There are a couple of things I appreciate about the characterizations of just about everyone. With the exception of John (who makes a lot of dumb, impulsive decisions), everyone reacts just as I'd expect them to in real life. Connie is trying to make sense of all the reports she's been given. She has always lived in Point Pleasant, and she knows a lot of these people personally. They're not crazy, and she never treats these folks like they're lying. Her job is to soothe the townspeople, and she's doing it the best way she knows how.
Gordon Smallwood is the guy who almost shoots John on sight. He truly believes that John has been stalking them for the last few nights, and he feels threatened. Gordon is a good man and he's just trying to protect his wife and himself. When he begins to believe that something otherworldly exists, he thinks he's crazy at first. If God started talking to you without much warning he was going to, I don't think you'd first think you were actually talking to God. Insanity or a physical ailment is what a reasonable person would believe first.
John and Connie go around Point Pleasant and interview some of the people who have claimed to see things. The young lovers seem supportive of each other, and their terrifying encounter has solidified their relationship. The old woman who lives alone is shocked but earnest in her report. Even Connie herself reports, in private, a strange dream in which she's floating in the middle of the ocean, surrounded by presents, and she's dying. She doesn't seem to take much stock in it, but the dream still scares her. Everyone is searching for the meaning behind their encounters, all the strangeness that's happening, but for the most part, they move on with their lives.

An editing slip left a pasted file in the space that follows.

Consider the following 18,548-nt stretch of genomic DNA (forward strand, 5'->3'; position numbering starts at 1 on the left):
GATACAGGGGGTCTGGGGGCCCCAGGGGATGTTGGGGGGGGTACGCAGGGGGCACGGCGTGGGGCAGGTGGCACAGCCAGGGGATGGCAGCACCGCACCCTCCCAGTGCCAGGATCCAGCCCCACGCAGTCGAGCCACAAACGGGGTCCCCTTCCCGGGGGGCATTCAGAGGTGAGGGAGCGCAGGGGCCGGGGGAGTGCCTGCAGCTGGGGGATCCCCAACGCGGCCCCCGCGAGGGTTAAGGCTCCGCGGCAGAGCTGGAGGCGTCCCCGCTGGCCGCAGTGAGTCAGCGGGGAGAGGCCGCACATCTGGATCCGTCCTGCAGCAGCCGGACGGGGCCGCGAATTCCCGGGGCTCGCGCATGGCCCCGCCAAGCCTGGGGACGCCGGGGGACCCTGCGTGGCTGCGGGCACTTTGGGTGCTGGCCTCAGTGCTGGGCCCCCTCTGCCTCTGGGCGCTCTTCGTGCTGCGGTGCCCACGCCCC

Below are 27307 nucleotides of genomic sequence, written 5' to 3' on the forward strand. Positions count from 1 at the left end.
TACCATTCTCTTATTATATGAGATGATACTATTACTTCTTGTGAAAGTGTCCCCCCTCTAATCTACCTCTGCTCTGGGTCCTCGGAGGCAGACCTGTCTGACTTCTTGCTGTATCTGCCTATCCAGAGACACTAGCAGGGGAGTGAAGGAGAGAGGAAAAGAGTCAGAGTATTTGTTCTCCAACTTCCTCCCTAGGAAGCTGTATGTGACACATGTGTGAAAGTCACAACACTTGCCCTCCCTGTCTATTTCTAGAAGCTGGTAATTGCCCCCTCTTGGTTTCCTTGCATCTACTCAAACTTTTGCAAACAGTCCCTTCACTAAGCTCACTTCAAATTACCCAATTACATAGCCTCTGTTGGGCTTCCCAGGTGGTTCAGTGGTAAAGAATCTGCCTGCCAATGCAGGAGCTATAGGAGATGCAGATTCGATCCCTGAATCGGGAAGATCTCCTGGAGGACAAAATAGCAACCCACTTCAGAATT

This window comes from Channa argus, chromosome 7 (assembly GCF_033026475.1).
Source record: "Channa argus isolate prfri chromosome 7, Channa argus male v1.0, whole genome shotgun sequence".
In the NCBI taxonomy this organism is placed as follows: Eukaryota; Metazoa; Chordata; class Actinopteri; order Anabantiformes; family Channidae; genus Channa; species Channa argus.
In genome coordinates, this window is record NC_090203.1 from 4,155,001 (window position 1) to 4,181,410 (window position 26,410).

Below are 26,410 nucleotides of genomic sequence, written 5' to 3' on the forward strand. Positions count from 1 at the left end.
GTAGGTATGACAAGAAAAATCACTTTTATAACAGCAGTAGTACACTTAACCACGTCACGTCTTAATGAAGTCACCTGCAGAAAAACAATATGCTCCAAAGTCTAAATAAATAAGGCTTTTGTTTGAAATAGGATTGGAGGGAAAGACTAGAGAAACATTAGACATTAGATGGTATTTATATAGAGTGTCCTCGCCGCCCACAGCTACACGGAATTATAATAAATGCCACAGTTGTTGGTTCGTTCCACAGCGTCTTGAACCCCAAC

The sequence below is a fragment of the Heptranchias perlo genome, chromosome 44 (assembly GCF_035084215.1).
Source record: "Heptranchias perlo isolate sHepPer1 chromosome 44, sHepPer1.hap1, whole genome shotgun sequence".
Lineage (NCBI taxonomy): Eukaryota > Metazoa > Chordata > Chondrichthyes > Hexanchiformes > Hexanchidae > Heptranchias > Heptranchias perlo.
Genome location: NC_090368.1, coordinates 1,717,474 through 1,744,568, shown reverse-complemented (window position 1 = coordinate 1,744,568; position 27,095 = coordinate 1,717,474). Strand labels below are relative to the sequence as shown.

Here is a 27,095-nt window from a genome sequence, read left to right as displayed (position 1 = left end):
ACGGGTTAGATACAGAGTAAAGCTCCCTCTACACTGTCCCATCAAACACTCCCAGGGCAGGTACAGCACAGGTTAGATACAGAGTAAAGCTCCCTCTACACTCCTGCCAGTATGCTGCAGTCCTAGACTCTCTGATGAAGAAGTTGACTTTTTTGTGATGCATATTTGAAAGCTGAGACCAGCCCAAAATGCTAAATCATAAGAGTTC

All but John Klein.
Desperation is John's middle name. He even goes insofar as to contact a so-called expert named Alexander Leek. Leek essentially tells him that he's seen the Mothman, and to leave it alone. In fact, he should leave Point Pleasant because something awful is about to happen. Again, it's a reasonable suggestion if you know what the Mothman is about and believe in that version of its story. Of course, John isn't a reasonable character and can't leave it alone.
Now let's get into the part where the myth starts to take on a Hollywood feel.
I would never call the Mothman the "bad guy" of this film. He is the antagonist, sure, but he is not a villain. Much like in real life, he seems to herald tragedies, but instead of just showing up, the Mothman is able to communicate a little more information. Gordon Smallwood becomes a disciple of the Mothman, which I think says more about Gordon than the Mothman. Again, his reaction is almost reasonable. To bring in God again, if you decided that you weren't insane, there was nothing physically wrong with you, and God kept making accurate predictions, perhaps you'd be a devoted believer, too.
John actually gets to talk to the Mothman, who is here called Indrid Cold. Over the phone, Indrid Cold makes some incredible predictions to prove that he exists and that he knows more than he lets on. Here, the Mothman is more threatening than anything, even though he's not really doing anything sinister. John panics, perhaps reasonably, but the dramatic effect they were going for is a bit strange when the scariest word in the whole scene is "chapstick."